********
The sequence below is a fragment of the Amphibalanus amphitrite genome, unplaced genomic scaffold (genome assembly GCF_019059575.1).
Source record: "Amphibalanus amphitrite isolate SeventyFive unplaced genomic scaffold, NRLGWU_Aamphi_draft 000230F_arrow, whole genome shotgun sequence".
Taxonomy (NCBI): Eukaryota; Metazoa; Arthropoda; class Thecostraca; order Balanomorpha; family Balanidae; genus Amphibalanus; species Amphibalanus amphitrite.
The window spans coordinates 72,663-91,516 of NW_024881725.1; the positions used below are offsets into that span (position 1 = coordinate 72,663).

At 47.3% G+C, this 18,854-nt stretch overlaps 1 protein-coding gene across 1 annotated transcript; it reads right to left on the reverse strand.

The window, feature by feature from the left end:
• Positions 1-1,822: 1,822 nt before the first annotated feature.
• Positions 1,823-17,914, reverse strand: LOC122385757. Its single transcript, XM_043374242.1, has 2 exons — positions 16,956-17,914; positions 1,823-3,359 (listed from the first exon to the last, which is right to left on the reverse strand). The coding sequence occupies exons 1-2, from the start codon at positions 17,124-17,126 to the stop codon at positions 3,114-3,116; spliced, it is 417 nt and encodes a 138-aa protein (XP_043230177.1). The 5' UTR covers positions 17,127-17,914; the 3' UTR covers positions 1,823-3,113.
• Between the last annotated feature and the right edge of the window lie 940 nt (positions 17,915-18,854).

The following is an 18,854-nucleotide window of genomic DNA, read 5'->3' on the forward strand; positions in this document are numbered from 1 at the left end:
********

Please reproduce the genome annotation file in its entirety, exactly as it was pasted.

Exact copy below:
The sequence below is a fragment of the Amphibalanus amphitrite genome, unplaced genomic scaffold (genome assembly GCF_019059575.1).
Source record: "Amphibalanus amphitrite isolate SeventyFive unplaced genomic scaffold, NRLGWU_Aamphi_draft 000230F_arrow, whole genome shotgun sequence".
Taxonomy (NCBI): Eukaryota; Metazoa; Arthropoda; class Thecostraca; order Balanomorpha; family Balanidae; genus Amphibalanus; species Amphibalanus amphitrite.
The window spans coordinates 72,663-91,516 of NW_024881725.1; the positions used below are offsets into that span (position 1 = coordinate 72,663).

At 47.3% G+C, this 18,854-nt stretch overlaps 1 protein-coding gene across 1 annotated transcript; it reads right to left on the reverse strand.

The window, feature by feature from the left end:
• Positions 1-1,822: 1,822 nt before the first annotated feature.
• Positions 1,823-17,914, reverse strand: LOC122385757. Its single transcript, XM_043374242.1, has 2 exons — positions 16,956-17,914; positions 1,823-3,359 (listed from the first exon to the last, which is right to left on the reverse strand). The coding sequence occupies exons 1-2, from the start codon at positions 17,124-17,126 to the stop codon at positions 3,114-3,116; spliced, it is 417 nt and encodes a 138-aa protein (XP_043230177.1). The 5' UTR covers positions 17,127-17,914; the 3' UTR covers positions 1,823-3,113.
• Between the last annotated feature and the right edge of the window lie 940 nt (positions 17,915-18,854).

The following is an 18,854-nucleotide window of genomic DNA, read 5'->3' on the forward strand; positions in this document are numbered from 1 at the left end: